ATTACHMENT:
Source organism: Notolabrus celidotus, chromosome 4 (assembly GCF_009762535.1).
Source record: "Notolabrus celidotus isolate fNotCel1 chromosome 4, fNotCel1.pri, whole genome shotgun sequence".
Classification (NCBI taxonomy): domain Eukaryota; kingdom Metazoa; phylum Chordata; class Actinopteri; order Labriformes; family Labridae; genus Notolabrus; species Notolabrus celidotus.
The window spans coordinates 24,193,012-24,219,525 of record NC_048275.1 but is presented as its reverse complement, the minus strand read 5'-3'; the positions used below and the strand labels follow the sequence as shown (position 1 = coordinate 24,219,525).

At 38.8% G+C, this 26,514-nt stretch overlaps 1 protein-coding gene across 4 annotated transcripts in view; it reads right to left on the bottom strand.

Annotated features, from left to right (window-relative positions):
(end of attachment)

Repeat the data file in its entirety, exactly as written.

Source organism: Notolabrus celidotus, chromosome 4 (assembly GCF_009762535.1).
Source record: "Notolabrus celidotus isolate fNotCel1 chromosome 4, fNotCel1.pri, whole genome shotgun sequence".
Classification (NCBI taxonomy): domain Eukaryota; kingdom Metazoa; phylum Chordata; class Actinopteri; order Labriformes; family Labridae; genus Notolabrus; species Notolabrus celidotus.
The window spans coordinates 24,193,012-24,219,525 of record NC_048275.1 but is presented as its reverse complement, the minus strand read 5'-3'; the positions used below and the strand labels follow the sequence as shown (position 1 = coordinate 24,219,525).

At 38.8% G+C, this 26,514-nt stretch overlaps 1 protein-coding gene across 4 annotated transcripts in view; it reads right to left on the bottom strand.

Annotated features, from left to right (window-relative positions):